Posted by Sam Kelton | March 13, 2019

Reciprocating plunger pumps are a type of positive displacement pump that drives liquid at high pressures in a variety of industrial applications. They operate by creating changes in pressure using a moving component known as a plunger which, on its outward motion, draws fluid into the chamber through the suction valve; then on its inward motion, opens up the discharge valve and pushes the fluid out a delivery pipe at a rapid velocity. Working with the plungers are the pump valves, plunger packing and stuffing box components to ensure optimal performance.

While proper pump installation and routine maintenance can keep your reciprocating plunger pump lasting for many years, these pump suction systems commonly face a few typical issues. Some problems are preventable through regular maintenance checks, while others, such as routine wear and tear, are unavoidable but can be mitigated as soon as they are detected.

One such complication is cavitation. In the event of a pressure drop, liquid rapidly converts to vapor; the sudden collapse of a vapor bubble creates microscopic, high-velocity liquid blasts through the pump. This phenomenon can damage the surface, leading to corrosion and, ultimately, pump failure.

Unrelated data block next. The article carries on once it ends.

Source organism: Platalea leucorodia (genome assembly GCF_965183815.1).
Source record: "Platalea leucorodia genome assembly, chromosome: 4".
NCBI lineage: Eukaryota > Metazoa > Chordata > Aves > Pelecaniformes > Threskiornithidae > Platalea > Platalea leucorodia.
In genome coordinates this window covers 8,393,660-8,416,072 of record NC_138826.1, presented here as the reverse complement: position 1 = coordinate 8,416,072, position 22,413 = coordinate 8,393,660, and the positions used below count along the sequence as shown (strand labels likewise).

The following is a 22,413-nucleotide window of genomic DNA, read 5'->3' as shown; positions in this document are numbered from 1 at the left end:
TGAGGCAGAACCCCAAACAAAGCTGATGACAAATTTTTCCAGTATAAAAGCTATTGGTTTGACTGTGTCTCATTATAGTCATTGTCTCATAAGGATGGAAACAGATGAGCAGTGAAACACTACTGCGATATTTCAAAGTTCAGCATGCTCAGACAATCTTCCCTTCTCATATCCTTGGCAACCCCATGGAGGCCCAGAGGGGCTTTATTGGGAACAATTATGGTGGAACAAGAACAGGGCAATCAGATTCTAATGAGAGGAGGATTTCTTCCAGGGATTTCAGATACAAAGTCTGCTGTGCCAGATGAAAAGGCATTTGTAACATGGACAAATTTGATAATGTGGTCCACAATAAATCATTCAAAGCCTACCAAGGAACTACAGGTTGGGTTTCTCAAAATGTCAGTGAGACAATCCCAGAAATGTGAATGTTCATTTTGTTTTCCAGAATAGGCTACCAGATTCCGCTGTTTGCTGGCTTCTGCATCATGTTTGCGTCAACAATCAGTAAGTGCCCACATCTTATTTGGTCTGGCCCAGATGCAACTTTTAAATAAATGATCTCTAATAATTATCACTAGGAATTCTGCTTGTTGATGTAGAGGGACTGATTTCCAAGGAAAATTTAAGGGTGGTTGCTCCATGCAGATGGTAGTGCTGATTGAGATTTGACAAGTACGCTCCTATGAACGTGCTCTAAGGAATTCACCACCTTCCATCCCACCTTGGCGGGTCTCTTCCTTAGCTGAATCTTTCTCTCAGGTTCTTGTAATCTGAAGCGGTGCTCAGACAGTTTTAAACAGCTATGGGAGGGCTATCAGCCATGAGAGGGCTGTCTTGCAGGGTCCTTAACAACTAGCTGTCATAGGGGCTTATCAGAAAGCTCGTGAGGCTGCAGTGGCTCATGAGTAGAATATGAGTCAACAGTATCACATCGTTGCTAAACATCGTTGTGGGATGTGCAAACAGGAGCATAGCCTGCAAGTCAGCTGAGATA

Other complications can include:

  • Acceleration Pulsations
  • Frictional Loss of Liquid Flow
  • Reduced Pressure at Pump Inlet
  • NPSH

One practical pump maintenance process is to look for early indicators of suction failure. Knowing how to spot them can save time and money on maintenance repairs and production halts.

For example, no liquid discharge is often caused by low net inlet pressure or a negative pressure on the stuffing box. This issue signals that there may be obstructions in the suction and delivery lines or that the valves are not properly opening and closing.

To learn more about suction system failure signs like the following and the other complications, please download our eBook, Suction System Problems and How to Prevent Them:

  • Excessive Noise and Vibration
  • Low Capacity Output
  • Excessive Heat
  • Excessive Power Consumption
  • Stuffing Box Leakage

Or, to discuss your specific needs with a TPCI expert, contact us today.